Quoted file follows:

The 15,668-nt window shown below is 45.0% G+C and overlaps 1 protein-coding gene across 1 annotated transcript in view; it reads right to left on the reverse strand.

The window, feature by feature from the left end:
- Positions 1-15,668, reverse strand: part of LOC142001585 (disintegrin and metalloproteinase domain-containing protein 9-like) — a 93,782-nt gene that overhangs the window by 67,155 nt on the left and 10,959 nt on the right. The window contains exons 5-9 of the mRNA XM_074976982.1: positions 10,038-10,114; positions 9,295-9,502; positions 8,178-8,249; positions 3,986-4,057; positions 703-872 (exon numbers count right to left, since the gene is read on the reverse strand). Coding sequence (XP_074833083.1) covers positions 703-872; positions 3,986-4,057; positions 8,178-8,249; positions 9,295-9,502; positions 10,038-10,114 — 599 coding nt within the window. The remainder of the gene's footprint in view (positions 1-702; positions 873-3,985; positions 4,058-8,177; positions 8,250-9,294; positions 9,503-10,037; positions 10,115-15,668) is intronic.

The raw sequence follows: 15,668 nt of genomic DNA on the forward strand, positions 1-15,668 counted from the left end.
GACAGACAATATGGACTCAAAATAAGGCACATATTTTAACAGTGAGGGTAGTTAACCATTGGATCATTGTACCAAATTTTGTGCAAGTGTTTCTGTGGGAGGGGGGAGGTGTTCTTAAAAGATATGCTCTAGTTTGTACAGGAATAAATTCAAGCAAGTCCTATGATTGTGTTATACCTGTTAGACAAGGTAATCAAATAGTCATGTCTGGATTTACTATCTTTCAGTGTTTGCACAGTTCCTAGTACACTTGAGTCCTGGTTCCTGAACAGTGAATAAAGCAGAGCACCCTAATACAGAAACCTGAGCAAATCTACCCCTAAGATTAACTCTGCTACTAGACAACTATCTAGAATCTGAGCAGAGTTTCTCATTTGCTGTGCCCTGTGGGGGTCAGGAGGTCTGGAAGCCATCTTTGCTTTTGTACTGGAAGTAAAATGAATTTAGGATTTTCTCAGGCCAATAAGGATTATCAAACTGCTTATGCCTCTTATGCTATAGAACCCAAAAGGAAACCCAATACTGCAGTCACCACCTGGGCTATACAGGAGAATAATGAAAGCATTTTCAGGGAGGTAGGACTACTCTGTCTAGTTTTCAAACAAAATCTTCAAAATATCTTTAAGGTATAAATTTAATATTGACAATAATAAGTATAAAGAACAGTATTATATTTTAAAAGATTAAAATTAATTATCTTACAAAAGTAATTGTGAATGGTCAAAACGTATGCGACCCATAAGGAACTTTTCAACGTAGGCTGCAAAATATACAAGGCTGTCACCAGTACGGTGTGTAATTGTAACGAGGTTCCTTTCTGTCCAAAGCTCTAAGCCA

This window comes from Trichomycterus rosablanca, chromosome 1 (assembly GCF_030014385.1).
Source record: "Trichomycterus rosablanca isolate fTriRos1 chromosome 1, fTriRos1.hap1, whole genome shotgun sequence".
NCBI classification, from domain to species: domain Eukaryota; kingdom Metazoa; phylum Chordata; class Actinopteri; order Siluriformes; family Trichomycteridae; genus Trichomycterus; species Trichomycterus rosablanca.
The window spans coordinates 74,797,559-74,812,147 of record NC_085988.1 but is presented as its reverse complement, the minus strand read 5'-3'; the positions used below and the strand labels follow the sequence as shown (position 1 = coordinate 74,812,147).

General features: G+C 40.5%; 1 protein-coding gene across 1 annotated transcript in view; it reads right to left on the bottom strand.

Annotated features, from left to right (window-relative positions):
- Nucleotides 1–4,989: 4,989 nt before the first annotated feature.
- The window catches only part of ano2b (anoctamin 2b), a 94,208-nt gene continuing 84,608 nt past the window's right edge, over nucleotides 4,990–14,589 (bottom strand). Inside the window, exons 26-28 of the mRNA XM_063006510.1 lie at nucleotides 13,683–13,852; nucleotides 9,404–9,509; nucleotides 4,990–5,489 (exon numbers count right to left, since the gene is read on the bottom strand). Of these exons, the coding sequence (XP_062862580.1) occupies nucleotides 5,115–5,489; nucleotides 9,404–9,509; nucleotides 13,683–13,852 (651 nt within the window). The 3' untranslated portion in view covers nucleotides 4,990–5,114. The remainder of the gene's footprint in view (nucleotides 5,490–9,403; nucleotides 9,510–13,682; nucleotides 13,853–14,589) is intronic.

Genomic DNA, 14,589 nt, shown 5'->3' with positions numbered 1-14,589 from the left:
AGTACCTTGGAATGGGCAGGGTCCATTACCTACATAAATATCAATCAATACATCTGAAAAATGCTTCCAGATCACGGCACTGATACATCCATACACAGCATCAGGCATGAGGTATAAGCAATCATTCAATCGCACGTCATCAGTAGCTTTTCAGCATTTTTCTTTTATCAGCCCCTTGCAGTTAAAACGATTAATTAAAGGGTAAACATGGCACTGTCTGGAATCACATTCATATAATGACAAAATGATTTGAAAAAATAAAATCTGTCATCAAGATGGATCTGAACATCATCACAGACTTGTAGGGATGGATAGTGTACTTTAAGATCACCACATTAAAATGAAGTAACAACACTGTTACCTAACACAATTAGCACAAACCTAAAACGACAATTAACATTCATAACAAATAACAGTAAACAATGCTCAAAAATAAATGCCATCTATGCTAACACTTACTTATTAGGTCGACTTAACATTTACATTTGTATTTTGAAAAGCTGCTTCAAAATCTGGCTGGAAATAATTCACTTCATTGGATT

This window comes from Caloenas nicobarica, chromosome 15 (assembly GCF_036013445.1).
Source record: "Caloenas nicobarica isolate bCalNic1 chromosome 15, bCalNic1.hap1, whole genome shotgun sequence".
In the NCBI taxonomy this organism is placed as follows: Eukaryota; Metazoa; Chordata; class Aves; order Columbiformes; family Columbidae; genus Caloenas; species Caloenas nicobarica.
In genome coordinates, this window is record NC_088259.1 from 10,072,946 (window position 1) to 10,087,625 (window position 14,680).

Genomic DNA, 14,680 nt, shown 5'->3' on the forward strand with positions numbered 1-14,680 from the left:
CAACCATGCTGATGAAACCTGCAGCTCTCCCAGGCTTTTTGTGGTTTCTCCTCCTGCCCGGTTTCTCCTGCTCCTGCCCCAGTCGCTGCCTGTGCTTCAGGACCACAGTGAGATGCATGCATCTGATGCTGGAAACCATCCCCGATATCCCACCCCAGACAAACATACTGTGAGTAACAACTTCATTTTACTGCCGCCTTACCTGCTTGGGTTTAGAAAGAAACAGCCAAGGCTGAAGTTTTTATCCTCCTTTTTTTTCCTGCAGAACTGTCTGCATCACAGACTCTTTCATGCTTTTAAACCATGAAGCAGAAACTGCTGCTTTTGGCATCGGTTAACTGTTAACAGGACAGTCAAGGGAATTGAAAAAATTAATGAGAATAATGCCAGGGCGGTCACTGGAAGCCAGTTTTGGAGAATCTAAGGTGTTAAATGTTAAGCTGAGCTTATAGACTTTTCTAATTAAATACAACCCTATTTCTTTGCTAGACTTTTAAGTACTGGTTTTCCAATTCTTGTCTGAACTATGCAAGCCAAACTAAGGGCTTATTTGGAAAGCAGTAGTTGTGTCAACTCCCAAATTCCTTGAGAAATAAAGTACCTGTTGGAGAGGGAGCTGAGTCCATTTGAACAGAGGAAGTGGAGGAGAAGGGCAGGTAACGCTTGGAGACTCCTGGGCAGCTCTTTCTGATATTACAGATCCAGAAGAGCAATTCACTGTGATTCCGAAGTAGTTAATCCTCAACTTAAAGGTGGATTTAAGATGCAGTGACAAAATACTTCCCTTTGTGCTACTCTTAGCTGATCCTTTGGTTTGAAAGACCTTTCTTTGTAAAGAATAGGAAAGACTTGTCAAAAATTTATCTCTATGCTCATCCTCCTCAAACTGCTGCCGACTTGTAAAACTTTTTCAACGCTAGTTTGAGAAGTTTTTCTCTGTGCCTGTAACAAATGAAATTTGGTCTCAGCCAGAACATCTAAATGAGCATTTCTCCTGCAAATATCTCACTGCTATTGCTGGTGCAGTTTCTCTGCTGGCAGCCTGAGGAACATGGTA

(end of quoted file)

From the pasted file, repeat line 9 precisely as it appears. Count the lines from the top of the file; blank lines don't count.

The window spans coordinates 74,797,559-74,812,147 of record NC_085988.1 but is presented as its reverse complement, the minus strand read 5'-3'; the positions used below and the strand labels follow the sequence as shown (position 1 = coordinate 74,812,147).